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Research communications in molecular pathology and pharmacology

Binding of alkyl- and alkoxy-substituted simple phenolic compounds to human serum proteins.


PMID 11334365

Abstract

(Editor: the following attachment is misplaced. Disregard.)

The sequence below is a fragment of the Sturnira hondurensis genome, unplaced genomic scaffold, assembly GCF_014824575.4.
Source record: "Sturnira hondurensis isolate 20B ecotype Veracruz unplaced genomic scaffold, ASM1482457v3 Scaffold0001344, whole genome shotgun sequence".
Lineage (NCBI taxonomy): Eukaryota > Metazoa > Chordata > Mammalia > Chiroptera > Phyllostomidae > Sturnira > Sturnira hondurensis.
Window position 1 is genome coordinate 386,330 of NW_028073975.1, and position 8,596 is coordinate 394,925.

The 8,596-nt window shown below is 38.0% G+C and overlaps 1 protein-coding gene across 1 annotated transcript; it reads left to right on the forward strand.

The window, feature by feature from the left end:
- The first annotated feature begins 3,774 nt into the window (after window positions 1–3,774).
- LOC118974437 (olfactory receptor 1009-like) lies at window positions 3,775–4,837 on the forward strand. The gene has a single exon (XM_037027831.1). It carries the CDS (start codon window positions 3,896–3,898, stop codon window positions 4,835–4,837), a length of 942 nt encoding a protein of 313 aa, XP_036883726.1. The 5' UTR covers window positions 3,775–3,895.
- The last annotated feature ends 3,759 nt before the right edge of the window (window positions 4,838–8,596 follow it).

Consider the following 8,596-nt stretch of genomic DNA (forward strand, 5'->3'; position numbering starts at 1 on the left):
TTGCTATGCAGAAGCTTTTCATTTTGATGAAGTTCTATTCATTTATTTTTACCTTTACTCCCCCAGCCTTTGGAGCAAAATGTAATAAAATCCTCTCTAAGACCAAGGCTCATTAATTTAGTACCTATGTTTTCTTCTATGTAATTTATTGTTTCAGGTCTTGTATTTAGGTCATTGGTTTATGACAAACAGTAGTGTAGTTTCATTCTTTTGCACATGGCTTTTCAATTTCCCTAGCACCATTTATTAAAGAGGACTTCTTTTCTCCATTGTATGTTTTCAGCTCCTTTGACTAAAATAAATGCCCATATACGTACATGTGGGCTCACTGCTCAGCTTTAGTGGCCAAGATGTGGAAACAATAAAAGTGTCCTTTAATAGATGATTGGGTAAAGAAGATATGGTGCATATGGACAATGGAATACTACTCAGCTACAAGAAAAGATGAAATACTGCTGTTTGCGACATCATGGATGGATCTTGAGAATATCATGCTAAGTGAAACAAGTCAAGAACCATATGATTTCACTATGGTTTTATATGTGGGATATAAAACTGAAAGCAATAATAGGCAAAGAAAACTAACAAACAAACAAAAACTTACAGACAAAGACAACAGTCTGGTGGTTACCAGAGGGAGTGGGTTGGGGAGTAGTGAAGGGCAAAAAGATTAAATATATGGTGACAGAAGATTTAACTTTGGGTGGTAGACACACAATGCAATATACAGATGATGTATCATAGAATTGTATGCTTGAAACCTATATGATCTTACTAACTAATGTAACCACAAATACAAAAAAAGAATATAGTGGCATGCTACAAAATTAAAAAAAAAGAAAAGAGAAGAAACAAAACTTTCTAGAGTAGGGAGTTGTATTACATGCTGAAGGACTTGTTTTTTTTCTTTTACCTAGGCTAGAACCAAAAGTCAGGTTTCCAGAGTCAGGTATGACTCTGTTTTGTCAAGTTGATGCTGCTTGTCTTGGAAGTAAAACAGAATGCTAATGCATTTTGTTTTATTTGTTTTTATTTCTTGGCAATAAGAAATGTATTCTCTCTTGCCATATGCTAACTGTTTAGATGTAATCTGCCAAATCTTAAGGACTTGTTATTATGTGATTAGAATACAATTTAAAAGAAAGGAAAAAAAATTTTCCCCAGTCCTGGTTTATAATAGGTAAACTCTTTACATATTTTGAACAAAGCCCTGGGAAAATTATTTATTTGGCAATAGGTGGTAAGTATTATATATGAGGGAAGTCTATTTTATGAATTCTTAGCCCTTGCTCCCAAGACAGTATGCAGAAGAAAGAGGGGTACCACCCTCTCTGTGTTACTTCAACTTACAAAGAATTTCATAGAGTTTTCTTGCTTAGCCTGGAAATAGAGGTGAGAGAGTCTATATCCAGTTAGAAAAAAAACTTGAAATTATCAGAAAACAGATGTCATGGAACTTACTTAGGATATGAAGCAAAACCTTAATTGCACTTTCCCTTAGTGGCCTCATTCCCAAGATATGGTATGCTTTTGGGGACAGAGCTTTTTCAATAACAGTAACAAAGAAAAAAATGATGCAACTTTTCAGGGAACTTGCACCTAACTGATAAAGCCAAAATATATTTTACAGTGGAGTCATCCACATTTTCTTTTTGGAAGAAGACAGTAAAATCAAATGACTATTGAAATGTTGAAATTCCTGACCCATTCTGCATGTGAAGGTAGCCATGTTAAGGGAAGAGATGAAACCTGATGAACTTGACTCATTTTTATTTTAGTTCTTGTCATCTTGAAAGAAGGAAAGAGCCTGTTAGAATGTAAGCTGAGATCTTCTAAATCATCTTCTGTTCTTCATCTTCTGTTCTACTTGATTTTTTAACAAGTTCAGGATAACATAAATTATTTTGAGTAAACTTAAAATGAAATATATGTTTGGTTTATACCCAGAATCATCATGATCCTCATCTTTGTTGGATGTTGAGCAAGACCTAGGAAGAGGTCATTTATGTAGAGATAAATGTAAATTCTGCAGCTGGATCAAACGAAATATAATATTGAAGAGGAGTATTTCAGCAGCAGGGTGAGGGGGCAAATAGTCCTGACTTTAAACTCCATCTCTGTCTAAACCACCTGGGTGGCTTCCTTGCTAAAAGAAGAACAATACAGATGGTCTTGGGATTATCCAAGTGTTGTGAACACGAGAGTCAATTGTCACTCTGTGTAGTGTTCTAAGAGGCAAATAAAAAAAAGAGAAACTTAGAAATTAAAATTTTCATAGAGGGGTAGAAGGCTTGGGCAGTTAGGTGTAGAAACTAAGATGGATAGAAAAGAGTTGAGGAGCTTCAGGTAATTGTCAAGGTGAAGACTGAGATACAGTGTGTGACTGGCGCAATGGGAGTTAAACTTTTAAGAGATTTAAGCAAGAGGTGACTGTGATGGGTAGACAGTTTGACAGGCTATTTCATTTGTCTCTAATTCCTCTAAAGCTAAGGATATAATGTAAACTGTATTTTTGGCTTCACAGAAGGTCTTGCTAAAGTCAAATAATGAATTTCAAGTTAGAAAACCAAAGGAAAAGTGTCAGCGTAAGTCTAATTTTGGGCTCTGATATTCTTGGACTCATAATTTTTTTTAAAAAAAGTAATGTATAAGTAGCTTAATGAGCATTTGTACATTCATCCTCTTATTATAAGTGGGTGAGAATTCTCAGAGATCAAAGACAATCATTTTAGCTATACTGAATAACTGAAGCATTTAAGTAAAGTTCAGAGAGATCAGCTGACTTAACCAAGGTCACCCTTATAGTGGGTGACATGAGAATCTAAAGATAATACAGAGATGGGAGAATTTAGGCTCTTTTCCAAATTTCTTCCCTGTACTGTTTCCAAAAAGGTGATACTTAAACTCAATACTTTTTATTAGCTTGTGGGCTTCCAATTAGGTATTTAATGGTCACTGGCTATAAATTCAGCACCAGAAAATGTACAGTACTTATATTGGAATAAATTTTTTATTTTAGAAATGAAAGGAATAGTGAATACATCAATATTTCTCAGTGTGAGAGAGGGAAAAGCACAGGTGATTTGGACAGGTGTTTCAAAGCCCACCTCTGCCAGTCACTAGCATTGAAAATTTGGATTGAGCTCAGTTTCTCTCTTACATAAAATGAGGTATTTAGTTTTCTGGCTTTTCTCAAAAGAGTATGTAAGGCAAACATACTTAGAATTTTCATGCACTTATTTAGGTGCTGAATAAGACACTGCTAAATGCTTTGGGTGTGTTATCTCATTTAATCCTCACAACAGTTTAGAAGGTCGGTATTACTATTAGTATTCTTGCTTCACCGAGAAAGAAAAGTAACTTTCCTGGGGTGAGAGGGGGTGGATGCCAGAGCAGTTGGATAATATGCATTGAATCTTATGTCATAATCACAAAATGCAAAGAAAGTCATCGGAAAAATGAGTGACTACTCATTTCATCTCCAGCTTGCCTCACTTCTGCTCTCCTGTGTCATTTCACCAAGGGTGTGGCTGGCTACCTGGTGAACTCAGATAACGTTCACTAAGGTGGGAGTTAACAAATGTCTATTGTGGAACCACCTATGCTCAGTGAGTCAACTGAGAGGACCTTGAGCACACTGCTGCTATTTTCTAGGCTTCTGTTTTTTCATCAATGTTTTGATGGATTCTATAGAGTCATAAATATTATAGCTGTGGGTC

Wood creosote, primarily a mixture of simple alkyl- and/or alkoxy-substituted phenolic compounds with closely related structures, has long been used as an oral antidiarrheal agent. The use of wood creosote as a parenteral antidiarrheal agent was investigated, and for basic pharmacokinetic data we measured the extent of equilibrium binding of its six major constituent phenolic compounds to human serum proteins using an ultrafiltration method. The percent binding of these major constituent phenolic compounds, namely phenol, guaiacol, p-cresol, o-cresol, creosol and 4-ethylguaiacol, bound to 40-mg/ml human serum albumin was 15.5+/-0.9, 28.0+/-1.5, 37.2+/-0.7, 52.3+/-5.3, 36.8+/-2.0 and 56.7+/-2.4%, respectively, while percent binding to human serum (68 mg protein/ml) was 41.3+/-0.7, 42.6+/-0.5, 64.8+/-0.4, 70.1+/-1.6, 65.7+/-0.2 and 83.1+/-0.1% (mean +/- standard deviation, n = 4), respectively, when tested individually at a concentration of 500 micromol/l. Saturation of binding was not observed for the phenolic compounds up to a concentration of 50 mmol/l. Phenolic compounds with a lipophilic substituent showed higher percent binding to proteins than those without it. We conclude that simple phenolic compounds having alkyl- and/or alkoxy-substituents bind to serum proteins to a considerable extent and that the binding is hydrophobic and nonspecific.